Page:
6. Wool pressing bar: This is fabulous when you want to press a seam open or if you would like you seam lifted off the main pressing surface a bit.  Its a great companion to a wool pressing mat which is another favorite of mine!
  7. Clover Clips:  I love these for binding and bag making!
  8. Stiletto:  The perfect tool to guide fussy piecing or thick layers found in bag making
  9. Scissors: Spring loaded Gingher Shears are great to reduce hand fatigue when you are cutting a lot of fabric.  These small snips are very inexpensive (about $3), sharp, and lightweight.  I keep a pair with every machine and one in my purse.
  10. Rotary cutters: A Gingher rotary cutter and an Olfa
  11. Seam ripper: This one is sharp and has a fine blade.  I try to replace my seam ripper every year.
  12. Add a Quarter Plus and Add an Eighth Plus rulers: These are amazing for foundation paper piecing.  I used to do without, but now I consider them must-haves!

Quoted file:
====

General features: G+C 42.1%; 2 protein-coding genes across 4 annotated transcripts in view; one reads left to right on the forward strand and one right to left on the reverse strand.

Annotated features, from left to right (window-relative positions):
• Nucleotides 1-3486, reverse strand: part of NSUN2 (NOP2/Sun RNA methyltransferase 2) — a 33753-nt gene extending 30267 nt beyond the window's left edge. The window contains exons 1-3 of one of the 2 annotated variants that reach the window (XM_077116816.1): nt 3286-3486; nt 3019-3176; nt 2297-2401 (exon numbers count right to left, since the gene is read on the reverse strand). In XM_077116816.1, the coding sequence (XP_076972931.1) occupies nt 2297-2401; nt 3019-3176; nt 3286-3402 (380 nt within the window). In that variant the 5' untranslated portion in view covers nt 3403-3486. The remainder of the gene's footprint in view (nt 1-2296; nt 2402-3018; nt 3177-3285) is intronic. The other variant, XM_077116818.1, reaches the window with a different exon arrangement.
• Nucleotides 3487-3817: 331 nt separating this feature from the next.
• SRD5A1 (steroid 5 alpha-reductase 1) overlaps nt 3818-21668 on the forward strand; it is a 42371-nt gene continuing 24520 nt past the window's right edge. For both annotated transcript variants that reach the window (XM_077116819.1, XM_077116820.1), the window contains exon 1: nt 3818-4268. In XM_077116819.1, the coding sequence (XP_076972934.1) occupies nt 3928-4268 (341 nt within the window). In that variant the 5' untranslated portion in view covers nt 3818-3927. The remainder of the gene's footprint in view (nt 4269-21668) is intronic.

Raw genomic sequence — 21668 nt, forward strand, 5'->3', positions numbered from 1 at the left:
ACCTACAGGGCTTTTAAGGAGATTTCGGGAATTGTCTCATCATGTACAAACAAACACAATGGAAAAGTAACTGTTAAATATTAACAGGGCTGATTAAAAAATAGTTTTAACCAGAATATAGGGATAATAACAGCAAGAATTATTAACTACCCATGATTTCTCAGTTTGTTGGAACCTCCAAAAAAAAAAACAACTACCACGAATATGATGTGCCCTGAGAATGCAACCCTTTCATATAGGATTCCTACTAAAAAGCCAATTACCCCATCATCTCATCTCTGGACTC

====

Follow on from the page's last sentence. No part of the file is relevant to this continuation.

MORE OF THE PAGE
13. Quilter’s Select ruler:  This brand of ruler has thin black lines that are easy to see and a coating on the back that makes them non-slip.  My cutting, which was always pretty accurate, became much more accurate when I switched to this type of ruler.  I have been gradually replacing my old rulers with these, and I currently have the 6″x24″, 3″x12″, 8.5″x8.5″, and 12.5″x12.5″.

What are your favorite tools?  Did you discover any new notions this year that you wouldn’t want to be without?

I am excited to be participating in this year’s 31 Day Blog Writing Challenge hosted by Cheryl Sleboda of Muppin.com, and I hope you will have the chance to check out some of the other awesome blogs that are participating this month.